Again, it is good to have such rigid approaches with their razor-sharp reasoning, for inside their box we may find solutions to bigger problems, if we only dare open it and look inside with an open mind. Their internal consistency may provide a self-correcting nature that keeps their ever-advancing discipline in shape.

For any such box we can turn the whole idea upside down, and what is outside becomes the inside, and what is inside becomes the outside. Taken further, all that is left is domains of thought separated by arbitrary membranes.

And this example was just the meta-domain of science, but the idea extends to other domains of our human experience and inquiry. We may as well pick the cluster of viewpoints described by the term “spirituality” and apply the analogous ideas of boxes, inside-outside, membranes and masks. We may pick any such cluster, any such domain, any such viewpoint – which has its assumptions and allows its own realizations.

A Dance of Viewpoints

Furthermore we can observe that as our viewpoints fluctuate and evolve from moment to moment if put under the lens of discernment, the whole system looks more like a dance of viewpoints and never rests in a static state; and for those who can assume several viewpoints, or even hold several viewpoints at the same time, the idea of “viewpoints” becomes obsolete and superseded by the notion of “view-domains” or dynamic meta-views, which allow not only to inquire from a completely new meta-angle (as if between several fixed viewpoints a new point were born, like a transition from discrete natural numbers to discrete rational numbers), but also to zoom in and select any discrete viewpoint contained in it; thus it extends beyond the post-modern confines.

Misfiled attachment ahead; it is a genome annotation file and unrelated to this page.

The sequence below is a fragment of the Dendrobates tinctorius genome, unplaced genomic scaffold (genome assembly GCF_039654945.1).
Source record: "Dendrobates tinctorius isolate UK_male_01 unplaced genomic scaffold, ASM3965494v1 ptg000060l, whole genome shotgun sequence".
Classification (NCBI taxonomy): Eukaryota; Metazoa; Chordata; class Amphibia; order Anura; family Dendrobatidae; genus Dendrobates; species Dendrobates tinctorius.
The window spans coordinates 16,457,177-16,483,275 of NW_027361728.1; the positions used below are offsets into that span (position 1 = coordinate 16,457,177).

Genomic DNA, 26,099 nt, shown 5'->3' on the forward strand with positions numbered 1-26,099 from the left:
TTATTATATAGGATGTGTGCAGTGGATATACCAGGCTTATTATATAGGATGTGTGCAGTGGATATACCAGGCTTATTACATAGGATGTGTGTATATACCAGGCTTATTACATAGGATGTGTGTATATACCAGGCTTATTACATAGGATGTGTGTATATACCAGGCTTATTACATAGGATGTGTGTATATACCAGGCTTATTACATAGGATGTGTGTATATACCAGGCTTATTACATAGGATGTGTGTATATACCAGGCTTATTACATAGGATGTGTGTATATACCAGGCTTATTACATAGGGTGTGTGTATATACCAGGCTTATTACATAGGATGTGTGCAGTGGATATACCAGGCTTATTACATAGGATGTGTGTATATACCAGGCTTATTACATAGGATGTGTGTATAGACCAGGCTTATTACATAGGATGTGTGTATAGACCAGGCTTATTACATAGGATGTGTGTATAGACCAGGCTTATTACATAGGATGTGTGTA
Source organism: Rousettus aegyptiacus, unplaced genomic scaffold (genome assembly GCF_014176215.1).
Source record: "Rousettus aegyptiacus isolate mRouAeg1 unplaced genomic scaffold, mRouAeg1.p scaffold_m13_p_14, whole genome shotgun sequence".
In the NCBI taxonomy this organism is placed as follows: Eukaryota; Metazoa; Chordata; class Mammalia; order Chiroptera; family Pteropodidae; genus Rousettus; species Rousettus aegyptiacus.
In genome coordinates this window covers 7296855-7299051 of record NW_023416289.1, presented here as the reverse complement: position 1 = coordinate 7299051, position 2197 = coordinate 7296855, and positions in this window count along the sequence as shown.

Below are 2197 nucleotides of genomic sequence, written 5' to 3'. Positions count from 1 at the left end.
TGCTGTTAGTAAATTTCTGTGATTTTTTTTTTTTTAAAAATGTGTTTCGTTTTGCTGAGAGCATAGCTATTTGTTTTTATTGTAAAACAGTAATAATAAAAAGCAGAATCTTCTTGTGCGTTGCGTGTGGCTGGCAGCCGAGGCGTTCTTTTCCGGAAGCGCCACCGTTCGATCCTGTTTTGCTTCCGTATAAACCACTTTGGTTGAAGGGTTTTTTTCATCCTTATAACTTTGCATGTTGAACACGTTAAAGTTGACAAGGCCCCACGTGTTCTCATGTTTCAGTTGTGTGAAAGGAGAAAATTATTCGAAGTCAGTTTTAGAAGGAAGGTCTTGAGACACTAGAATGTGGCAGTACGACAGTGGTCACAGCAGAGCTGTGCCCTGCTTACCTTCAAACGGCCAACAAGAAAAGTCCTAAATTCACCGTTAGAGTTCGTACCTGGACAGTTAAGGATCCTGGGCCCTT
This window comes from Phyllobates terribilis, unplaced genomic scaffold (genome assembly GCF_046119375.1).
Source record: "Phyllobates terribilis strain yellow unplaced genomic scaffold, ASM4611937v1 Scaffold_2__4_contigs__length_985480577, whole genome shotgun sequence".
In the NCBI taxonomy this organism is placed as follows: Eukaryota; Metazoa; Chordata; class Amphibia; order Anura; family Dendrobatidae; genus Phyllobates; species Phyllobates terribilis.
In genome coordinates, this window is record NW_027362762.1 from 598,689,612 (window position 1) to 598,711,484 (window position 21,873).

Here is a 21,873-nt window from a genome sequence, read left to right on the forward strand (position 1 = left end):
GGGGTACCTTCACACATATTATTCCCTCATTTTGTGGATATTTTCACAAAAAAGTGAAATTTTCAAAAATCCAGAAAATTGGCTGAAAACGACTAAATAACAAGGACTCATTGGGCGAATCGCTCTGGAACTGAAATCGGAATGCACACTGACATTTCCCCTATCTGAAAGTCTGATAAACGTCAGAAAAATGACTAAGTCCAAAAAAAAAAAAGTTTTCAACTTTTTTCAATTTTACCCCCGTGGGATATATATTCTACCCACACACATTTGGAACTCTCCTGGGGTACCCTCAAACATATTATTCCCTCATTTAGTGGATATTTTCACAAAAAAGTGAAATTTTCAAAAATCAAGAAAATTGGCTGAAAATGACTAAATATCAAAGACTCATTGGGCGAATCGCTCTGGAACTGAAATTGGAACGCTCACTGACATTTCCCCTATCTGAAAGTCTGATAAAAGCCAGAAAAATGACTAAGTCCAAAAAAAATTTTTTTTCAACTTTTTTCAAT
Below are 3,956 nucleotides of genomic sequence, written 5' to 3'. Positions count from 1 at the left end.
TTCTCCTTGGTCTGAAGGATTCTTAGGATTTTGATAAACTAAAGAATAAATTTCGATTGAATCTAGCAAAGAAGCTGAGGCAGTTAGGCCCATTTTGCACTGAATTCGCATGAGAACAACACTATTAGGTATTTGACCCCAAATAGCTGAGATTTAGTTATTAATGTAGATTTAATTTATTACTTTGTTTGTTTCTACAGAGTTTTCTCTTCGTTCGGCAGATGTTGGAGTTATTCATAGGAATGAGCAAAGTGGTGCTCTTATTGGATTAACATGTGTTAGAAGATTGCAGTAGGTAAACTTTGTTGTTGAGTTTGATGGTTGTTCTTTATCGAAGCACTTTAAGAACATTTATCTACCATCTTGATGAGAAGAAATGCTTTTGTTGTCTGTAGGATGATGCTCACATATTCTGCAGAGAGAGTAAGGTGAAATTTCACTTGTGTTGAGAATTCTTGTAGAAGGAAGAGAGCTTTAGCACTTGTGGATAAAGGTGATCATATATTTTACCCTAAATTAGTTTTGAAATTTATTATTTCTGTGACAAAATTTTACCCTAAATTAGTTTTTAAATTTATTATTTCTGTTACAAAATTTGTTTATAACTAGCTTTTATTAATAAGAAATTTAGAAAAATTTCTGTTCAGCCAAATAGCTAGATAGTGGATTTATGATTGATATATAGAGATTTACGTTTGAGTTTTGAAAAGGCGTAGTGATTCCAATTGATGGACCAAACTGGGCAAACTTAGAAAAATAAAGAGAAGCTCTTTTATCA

The ultimate integration of viewpoints – all those that are accessible at any given point! – would lead to a unified, integral meta-view, which can perhaps be described as a “collective consciousness”, a “universal consciousness”. It may not be accessible for one individual human being, just as the achievements of the hive may never be accessible by any single ant alone. But as we allow for a connection between our viewpoints, and as we develop the capacity to understand and integrate other viewpoints, we may reach such a state together.

Ethics for the Multiverse

And here a sense of ethics plays a role: will we use this capacity as in our past for “one group versus another”, I against you, us against them, … in the egocentric, ethnocentric or worldcentric sense? I believe that we must integrate(!) all stages up to worldcentric at the very least, as follows indeed by the whole idea of a fully integrated world-view, which would otherwise be limited by our choice of inclusion and exclusion. The Gaia myth may be a valid and useful pointer to show the direction towards this sub-goal.

And then, again as a consequence of this very idea, we must take it further to a universal (or cosmocentric) world-view. In this way we may one day become the responsible creators of life, evolutionaries of consciousness, participants in a universal community of lifeforms, skilled solution-finders on a scale which exceeds our imagination of today and of generations to come.